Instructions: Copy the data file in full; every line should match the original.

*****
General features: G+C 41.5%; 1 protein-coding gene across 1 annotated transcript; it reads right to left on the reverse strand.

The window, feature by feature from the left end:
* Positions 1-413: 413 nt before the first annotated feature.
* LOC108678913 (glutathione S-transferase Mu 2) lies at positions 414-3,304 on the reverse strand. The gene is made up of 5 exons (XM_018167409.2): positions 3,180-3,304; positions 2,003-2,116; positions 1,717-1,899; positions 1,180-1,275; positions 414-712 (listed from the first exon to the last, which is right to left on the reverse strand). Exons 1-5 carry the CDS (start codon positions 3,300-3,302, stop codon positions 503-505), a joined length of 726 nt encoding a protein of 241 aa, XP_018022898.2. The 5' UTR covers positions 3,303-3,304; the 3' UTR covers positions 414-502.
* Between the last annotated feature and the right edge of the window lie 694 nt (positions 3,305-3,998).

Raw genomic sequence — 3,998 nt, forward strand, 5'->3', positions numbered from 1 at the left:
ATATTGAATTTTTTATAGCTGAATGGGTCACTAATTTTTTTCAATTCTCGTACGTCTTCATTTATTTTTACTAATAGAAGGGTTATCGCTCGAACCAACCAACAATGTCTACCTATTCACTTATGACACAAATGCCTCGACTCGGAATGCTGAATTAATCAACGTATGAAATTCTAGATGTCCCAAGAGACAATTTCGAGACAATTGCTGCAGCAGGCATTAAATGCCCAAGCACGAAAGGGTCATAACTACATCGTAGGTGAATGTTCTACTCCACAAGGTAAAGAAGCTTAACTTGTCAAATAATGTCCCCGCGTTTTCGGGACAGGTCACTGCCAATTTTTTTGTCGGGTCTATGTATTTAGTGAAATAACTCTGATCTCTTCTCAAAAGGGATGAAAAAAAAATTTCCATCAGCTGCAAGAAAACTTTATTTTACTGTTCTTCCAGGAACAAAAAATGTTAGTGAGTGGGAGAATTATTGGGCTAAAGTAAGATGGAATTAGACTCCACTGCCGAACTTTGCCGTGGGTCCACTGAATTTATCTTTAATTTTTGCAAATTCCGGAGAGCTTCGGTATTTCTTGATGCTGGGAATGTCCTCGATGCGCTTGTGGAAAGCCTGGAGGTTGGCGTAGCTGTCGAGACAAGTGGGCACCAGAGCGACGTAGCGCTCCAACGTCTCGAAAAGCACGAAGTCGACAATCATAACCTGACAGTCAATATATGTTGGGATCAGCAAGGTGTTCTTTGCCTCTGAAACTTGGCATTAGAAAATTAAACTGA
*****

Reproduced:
General features: G+C 41.5%; 1 protein-coding gene across 1 annotated transcript; it reads right to left on the reverse strand.

The window, feature by feature from the left end:
* Positions 1-413: 413 nt before the first annotated feature.
* LOC108678913 (glutathione S-transferase Mu 2) lies at positions 414-3,304 on the reverse strand. The gene is made up of 5 exons (XM_018167409.2): positions 3,180-3,304; positions 2,003-2,116; positions 1,717-1,899; positions 1,180-1,275; positions 414-712 (listed from the first exon to the last, which is right to left on the reverse strand). Exons 1-5 carry the CDS (start codon positions 3,300-3,302, stop codon positions 503-505), a joined length of 726 nt encoding a protein of 241 aa, XP_018022898.2. The 5' UTR covers positions 3,303-3,304; the 3' UTR covers positions 414-502.
* Between the last annotated feature and the right edge of the window lie 694 nt (positions 3,305-3,998).

Raw genomic sequence — 3,998 nt, forward strand, 5'->3', positions numbered from 1 at the left:
ATATTGAATTTTTTATAGCTGAATGGGTCACTAATTTTTTTCAATTCTCGTACGTCTTCATTTATTTTTACTAATAGAAGGGTTATCGCTCGAACCAACCAACAATGTCTACCTATTCACTTATGACACAAATGCCTCGACTCGGAATGCTGAATTAATCAACGTATGAAATTCTAGATGTCCCAAGAGACAATTTCGAGACAATTGCTGCAGCAGGCATTAAATGCCCAAGCACGAAAGGGTCATAACTACATCGTAGGTGAATGTTCTACTCCACAAGGTAAAGAAGCTTAACTTGTCAAATAATGTCCCCGCGTTTTCGGGACAGGTCACTGCCAATTTTTTTGTCGGGTCTATGTATTTAGTGAAATAACTCTGATCTCTTCTCAAAAGGGATGAAAAAAAAATTTCCATCAGCTGCAAGAAAACTTTATTTTACTGTTCTTCCAGGAACAAAAAATGTTAGTGAGTGGGAGAATTATTGGGCTAAAGTAAGATGGAATTAGACTCCACTGCCGAACTTTGCCGTGGGTCCACTGAATTTATCTTTAATTTTTGCAAATTCCGGAGAGCTTCGGTATTTCTTGATGCTGGGAATGTCCTCGATGCGCTTGTGGAAAGCCTGGAGGTTGGCGTAGCTGTCGAGACAAGTGGGCACCAGAGCGACGTAGCGCTCCAACGTCTCGAAAAGCACGAAGTCGACAATCATAACCTGACAGTCAATATATGTTGGGATCAGCAAGGTGTTCTTTGCCTCTGAAACTTGGCATTAGAAAATTAAACTGA